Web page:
Rob King

 

On his book The Fun Factory: The Keystone Film Company and the Emergence of Mass Culture

Cover Interview of August 14, 2009

A close-up

It can admittedly be difficult to sense this kind of “sociology” of comedy – in large part because of our nostalgic fixation on images of custard pies and Keystone cops.  So a brief example might be helpful.

The film Dough and Dynamite provides an interesting test case.  First released in November 1914, Dough and Dynamite is one of the few “famous” Keystone comedies – that is, it’s one of the few films that might have been seen by non-specialists.  Notably, it was this film that set its star and director, a certain Charles Chaplin, on the course of bone fide film stardom. Even at the time, film critics and writers pointed to this movie as the one that set “everyone talking about the new funny man.”


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At face value, the movie is full bore, rough-and-tumble slapstick: Chaplin and his co-star, Chester Conklin, play waiters in a teashop who are put to work in the adjoining bakery when the bakers go on strike.  What unfolds is a series of chaotic scenes that, in the words of one noted Chaplin biographer, have seemed little more than “an excuse for … the fun to be had from sticky dough.”  Certainly, there’s a lot of fun to be had: bags of flour, exploding loaves of bread, doughnuts – all contribute to the film’s dough-drenched knockabout.

But is this all that the film is about? Is it adequate to describe the film as simply a comedy about “sticky dough”?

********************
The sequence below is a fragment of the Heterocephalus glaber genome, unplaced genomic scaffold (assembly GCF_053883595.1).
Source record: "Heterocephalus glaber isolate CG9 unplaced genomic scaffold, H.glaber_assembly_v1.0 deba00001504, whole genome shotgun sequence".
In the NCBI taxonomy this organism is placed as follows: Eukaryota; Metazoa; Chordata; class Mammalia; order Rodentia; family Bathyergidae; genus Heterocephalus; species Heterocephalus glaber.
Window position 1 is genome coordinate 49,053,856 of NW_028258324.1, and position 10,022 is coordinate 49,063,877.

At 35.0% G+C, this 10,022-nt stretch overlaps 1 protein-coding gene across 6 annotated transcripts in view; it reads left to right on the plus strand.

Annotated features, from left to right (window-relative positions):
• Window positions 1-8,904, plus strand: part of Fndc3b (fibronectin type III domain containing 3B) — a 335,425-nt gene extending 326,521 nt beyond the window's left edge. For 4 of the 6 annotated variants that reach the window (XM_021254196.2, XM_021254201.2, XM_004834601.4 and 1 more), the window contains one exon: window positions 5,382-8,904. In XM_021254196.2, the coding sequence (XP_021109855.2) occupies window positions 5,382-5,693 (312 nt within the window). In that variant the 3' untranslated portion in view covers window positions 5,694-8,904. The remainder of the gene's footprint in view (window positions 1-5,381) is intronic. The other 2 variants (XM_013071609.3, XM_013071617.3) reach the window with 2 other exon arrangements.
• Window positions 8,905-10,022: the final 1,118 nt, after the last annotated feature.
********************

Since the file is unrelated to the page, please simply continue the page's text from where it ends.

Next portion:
As soon as we pay attention to the broader context of working-class life, it becomes clear that the film was in fact profoundly engaged with recent events in the Los Angeles labor movement.  The contemporary point of reference for Dough and Dynamite was the hard-fought struggle of the city’s bakers’ unions for better working conditions, widely reported in the Los Angeles labor press.  In what had been the most conspicuous labor crusade in southern California in the early teens, the Jewish and general bakers’ unions had joined forces in an ambitious campaign of striking at open shop bakeries.

The bakery setting of Dough and Dynamite was, then, far more than the opportunity for fun with “sticky dough” that a more insulated appropriation of this film would suggest.  Rather, it was a point of engagement with current labor issues. But as soon as we realize this, then we have to ask a number of further questions about representations of labor within early cinematic mass culture.  Why was it a film about a local bakers’ strike, of all possible subjects, that made Chaplin a star?  How did audiences at the time respond to these images of striking workers and by what processes did those images function as comedy?

Now, admittedly, Dough and Dynamite is an exceptional case, and it’s certainly not my argument that Keystone’s early films are always about strikes, unions, and other class issues.  Still what Dough and Dynamite does show – and in an unusually literal way – are the ways these movies were involved in the broader plebeian culture of their time. What one finds in these films may not be “representations of workers” in the realist sense characteristic of, say, social problem films.  Even so, the films do present an array of comic characters and comic formulas that derived quite directly from the traditions and experiences of working-class life in turn-of-the-century America.

The Fun Factory devotes chapters to many of these – to the glamorous Bathing Beauties and new models of femininity, to ethnic stereotyping and the increased immigration of the period, and to the pace and style of Keystone comedy and the broader context of industrialization, among other areas.